Comedy and friendship combine in new local web film series ‘Buy the Boards’
There was this incident that happened when Luke Lawrence was working as an assistant in a board shop that he describes as one of the most awkward moments of his life.
A customer, holding a piece of clothing, asked Luke for help finding the price. When Luke bent down to check the sleeve for a price tag, the customer unexpectedly shifted — leaving Luke to accidentally grab him in the crotch.
“When it happened, I laughed immediately and it didn’t make anything better at all,” Luke said. “It was like, I have to tell this story because it’s ridiculous and I can’t believe I got away with it and I’m fine.”
Luke and Matt Wright, both St. John’s-based standup comedians, are used to taking their own life experiences and turning them into comedic material. In Luke’s case, he had a goldmine of hilarious stories to tell, but didn’t feel the standup comedy forum would do them justice, given there were often other people involved.
Luke’s mom, Ruth Lawrence, had been watching from the sidelines as Luke and Matt’s friendship developed, and noted how they were basically a comedic match made in heaven. Luke is a natural storyteller while Matt is more of a jokester, and together, she said, they had great energy.
“I started thinking about odd couples and buddies and sometimes how opposite people come together,” said Ruth, a filmmaker, playwright and actress. Armed with a plethora of funny anecdotes she’d heard from Luke’s time working in retail, she had the idea to create a series of short skits for the web.
Set in a skateboard/snowboard shop, the “Buy the Boards” series was written by Ruth, Luke and Matt together, as a comedy about two oddball guys who must find a way to work together and be friends.
Directed by Ruth, it features Luke as shop assistant Tyrone and Matt as newly hired manager Blair, clueless about anything to do with boarding.
Matt admits he didn’t have far to stretch to play the role.
“I can’t stand on a skateboard or snowboard, any of it. I stood on a snowboard once when I was in Grade 9 and I got a concussion and cracked my tailbone,” he said. “There were definitely times when I’d try to write a line for Luke’s character … and I’d just have to put in ‘snowboard jargon’ and let someone else fill it in.”
With guest stars that include Kate Corbett, Joel Thomas Hynes, Jonathan Monro and Krystin Pellerin of “Republic of Doyle,” the series consists of four episodes, filmed at St. John’s board shop State of Mind last January, during the bad weather, power outages and rolling blackouts. One particular scene in Episode 2 was shot without electricity, apart from LED lights used by the Heavyweather crew for filming.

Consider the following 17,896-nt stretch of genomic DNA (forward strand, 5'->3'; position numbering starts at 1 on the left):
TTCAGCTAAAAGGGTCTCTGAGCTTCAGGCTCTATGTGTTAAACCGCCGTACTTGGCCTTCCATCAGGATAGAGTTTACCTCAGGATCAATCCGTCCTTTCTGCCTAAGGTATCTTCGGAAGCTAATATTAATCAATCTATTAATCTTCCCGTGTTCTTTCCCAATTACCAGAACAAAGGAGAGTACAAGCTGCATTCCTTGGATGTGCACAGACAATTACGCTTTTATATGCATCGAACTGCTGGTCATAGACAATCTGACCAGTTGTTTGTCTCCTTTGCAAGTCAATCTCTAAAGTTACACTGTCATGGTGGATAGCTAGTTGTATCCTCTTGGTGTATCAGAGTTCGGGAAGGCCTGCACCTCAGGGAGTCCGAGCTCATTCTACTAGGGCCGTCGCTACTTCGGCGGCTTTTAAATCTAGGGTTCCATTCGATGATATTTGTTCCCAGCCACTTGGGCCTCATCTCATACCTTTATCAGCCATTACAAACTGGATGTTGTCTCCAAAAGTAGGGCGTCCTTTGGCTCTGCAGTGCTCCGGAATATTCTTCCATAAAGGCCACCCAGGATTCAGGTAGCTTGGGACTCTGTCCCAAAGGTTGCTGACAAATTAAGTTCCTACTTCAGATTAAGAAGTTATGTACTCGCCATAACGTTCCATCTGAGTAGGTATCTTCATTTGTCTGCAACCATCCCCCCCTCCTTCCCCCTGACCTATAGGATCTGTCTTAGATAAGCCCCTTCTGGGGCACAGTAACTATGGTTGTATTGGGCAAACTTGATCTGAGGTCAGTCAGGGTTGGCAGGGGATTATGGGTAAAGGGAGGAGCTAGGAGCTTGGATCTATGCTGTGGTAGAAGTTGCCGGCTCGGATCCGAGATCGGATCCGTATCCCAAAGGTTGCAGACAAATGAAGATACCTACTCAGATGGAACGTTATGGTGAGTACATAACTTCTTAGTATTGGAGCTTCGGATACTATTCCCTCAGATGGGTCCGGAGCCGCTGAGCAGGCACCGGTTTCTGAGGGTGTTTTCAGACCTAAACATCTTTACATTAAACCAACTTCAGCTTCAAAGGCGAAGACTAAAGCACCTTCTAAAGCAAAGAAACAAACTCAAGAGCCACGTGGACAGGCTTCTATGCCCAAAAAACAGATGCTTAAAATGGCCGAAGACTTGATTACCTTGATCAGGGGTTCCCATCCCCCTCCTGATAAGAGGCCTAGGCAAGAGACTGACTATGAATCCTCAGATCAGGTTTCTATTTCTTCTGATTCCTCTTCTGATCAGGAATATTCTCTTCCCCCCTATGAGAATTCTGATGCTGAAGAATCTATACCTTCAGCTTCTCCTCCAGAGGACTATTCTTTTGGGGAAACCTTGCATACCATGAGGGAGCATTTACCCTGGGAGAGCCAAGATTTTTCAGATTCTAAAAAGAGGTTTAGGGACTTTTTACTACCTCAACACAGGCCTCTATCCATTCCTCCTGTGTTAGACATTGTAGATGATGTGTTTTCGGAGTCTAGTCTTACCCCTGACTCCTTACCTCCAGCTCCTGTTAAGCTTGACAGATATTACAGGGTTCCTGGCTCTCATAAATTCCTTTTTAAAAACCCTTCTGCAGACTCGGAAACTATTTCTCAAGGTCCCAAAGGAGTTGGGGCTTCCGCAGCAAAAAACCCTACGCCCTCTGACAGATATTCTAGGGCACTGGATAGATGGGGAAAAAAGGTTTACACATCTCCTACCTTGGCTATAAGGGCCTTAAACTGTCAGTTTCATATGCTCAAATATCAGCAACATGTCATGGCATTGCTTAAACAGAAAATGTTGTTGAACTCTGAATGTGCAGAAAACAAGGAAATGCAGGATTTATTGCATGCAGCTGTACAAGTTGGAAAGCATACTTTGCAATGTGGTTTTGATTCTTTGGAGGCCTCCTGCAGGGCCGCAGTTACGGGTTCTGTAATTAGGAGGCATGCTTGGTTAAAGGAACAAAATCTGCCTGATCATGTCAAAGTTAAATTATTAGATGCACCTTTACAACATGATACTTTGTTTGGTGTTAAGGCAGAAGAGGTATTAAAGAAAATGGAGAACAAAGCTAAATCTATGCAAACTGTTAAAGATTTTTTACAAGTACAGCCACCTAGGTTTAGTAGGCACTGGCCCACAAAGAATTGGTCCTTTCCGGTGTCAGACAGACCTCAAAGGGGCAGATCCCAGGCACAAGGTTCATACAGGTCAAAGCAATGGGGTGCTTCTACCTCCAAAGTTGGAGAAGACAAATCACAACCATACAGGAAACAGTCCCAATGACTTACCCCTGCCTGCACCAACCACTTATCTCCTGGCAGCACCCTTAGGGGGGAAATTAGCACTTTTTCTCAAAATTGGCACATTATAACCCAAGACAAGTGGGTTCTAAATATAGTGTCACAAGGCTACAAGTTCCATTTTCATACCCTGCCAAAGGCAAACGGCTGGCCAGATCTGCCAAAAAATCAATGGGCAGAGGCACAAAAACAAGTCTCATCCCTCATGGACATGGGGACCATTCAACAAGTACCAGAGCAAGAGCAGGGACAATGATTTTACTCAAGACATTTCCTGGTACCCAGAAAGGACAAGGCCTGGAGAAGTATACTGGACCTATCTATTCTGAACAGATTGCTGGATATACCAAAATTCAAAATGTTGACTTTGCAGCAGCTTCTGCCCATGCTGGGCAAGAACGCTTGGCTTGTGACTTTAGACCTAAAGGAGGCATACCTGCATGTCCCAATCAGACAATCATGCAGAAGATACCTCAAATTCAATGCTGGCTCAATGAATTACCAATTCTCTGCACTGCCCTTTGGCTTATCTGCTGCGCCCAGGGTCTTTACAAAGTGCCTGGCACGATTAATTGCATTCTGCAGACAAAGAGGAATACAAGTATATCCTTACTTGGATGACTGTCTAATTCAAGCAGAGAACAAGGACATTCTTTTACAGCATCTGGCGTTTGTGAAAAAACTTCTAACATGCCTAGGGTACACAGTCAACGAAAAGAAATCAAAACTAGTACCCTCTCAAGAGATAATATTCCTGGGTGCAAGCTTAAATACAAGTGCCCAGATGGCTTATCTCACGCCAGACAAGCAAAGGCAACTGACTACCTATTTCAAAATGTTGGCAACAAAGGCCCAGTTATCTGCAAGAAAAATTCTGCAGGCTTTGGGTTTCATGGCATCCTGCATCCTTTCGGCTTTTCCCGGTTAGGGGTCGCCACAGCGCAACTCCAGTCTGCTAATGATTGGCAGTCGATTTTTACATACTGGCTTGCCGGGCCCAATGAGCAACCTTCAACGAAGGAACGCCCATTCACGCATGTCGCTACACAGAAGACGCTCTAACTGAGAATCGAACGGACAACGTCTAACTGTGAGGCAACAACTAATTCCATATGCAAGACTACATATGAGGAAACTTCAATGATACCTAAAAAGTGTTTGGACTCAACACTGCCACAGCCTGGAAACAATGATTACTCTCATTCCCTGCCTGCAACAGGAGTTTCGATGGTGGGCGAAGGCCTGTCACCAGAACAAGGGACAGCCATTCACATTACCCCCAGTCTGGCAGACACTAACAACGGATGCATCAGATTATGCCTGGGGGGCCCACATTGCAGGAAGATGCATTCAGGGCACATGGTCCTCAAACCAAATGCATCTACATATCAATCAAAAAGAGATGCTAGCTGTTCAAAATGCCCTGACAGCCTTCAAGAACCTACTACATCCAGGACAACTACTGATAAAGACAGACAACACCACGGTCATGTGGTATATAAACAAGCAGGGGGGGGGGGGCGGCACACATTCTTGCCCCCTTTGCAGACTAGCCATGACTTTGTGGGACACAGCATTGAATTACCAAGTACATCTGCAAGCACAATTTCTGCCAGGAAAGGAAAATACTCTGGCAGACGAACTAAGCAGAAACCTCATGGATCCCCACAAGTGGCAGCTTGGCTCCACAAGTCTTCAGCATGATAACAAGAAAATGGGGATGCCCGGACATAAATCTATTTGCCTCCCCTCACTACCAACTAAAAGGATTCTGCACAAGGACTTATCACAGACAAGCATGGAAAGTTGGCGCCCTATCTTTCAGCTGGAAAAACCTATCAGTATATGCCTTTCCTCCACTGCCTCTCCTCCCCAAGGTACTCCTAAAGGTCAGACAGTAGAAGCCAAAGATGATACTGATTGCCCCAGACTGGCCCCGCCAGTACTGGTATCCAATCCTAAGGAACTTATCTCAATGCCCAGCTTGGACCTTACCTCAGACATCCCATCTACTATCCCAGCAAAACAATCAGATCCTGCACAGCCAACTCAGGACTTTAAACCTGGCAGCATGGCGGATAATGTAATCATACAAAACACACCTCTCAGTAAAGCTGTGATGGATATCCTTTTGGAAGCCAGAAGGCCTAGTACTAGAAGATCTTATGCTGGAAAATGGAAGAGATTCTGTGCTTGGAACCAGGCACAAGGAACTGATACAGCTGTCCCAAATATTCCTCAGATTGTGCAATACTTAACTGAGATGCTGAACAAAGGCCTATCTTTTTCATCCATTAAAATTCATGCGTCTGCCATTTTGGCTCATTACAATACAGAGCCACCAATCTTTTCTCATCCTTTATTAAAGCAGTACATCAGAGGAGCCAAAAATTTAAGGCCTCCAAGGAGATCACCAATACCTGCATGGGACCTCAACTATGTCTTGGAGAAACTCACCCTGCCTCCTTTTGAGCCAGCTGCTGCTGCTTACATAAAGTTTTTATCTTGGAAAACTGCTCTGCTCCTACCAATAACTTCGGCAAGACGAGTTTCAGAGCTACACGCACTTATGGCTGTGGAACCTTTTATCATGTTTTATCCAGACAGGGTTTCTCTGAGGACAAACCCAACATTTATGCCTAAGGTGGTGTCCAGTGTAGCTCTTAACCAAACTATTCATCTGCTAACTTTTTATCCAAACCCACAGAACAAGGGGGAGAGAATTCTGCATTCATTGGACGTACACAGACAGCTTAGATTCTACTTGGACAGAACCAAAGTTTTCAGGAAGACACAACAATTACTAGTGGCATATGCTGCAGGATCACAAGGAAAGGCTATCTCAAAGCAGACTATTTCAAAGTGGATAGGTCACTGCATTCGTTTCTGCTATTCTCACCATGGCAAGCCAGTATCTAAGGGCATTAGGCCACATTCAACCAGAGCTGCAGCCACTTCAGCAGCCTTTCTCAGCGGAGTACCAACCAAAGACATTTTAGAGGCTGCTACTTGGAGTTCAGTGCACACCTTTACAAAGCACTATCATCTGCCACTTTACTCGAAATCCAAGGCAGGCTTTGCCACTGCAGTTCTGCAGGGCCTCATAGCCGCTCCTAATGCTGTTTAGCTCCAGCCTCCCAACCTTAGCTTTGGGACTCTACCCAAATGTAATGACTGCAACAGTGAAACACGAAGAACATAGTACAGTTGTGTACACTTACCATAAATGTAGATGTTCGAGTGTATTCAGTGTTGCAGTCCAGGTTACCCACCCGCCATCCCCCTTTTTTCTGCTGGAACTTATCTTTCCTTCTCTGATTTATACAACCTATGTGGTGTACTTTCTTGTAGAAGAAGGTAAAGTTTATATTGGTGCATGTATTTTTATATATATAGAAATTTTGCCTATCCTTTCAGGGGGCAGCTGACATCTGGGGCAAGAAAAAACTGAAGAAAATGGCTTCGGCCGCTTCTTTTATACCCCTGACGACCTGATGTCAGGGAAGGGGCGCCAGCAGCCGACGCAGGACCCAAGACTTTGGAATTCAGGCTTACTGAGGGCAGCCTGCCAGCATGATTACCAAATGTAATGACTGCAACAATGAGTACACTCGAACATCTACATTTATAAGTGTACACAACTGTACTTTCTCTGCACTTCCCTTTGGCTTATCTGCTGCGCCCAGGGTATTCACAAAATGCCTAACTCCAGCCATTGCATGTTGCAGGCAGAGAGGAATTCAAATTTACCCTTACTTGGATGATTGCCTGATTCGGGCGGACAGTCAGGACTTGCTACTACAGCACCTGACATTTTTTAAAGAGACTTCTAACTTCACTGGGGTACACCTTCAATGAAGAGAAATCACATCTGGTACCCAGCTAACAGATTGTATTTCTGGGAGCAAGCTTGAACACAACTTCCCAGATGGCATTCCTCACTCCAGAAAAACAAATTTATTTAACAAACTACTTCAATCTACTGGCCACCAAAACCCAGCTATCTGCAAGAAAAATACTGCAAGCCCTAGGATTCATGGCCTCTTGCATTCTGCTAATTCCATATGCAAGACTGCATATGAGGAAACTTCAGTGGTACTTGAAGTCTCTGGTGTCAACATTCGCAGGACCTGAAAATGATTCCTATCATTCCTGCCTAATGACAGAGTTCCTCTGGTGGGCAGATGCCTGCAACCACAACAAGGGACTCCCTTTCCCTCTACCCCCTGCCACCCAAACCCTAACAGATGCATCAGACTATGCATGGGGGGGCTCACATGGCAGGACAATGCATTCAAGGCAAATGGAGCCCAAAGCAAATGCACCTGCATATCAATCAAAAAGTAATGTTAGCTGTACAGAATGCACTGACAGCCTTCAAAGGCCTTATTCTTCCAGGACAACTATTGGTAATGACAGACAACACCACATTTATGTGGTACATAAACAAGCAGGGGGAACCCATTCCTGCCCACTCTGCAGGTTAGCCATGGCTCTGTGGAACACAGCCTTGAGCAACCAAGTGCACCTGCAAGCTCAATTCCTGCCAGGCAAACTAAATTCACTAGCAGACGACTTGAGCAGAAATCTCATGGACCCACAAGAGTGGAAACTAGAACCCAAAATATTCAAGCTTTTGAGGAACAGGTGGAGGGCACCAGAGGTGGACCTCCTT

Each episode is short, with the entire series lasting just under 15 minutes. Short film is a format with which Ruth is comfortable, and she was looking for a quick-hit comedy approach for the web.
The storylines are all drawn from Luke’s experiences to some degree, though the trio have embellished some of them.
There’s a bit where a beautiful young mother leaves her son behind in the store and Blair and Tyrone compete to save the day and win her number; in another, the shop falls victim to a sneaker thief.
Writing the skits was particularly rewarding for Ruth: although she has often included Luke as an actor in her projects, this marked the first time they worked together as equal members of a writing team, and she saw a side of him she said she’s quite proud of.
“Luke had some learning disability issues through school, which he talks about in his comedy, so it’s not a secret, and for me, it was rewarding when he would say, ‘I’m just going to stay home and write this today.’ That was not something I ever heard when he was in school, and I thought that’s an interesting place that he’s gone to. Seeing that change was huge for me. I gained a lot of respect for Luke during this process, I have to say.
“I think we got along OK, I didn’t win every creative decision; I won some and he won some. I feel like it was a pretty smooth and fast way to work. I don’t think I could have worked with anyone other than these guys because as soon as we had everything written, we knew what we wanted it to look like.”
Ruth, Luke and Matt released “Buy the Boards” one episode at a time over the past five weeks on their website, and they’ve been seeing lots of hits with social media as their only publicity.
They’re hoping to get enough viewers to warrant some national funding for a second season, and if they get it, they plan to include more guest stars and at least one guest writer.
God knows they have no shortage of material from which to draw.
“There are definitely more stories that have happened to me that I want to use,” Luke said. “My goal for the series is bigger outreach. I’d love to see it going to television.”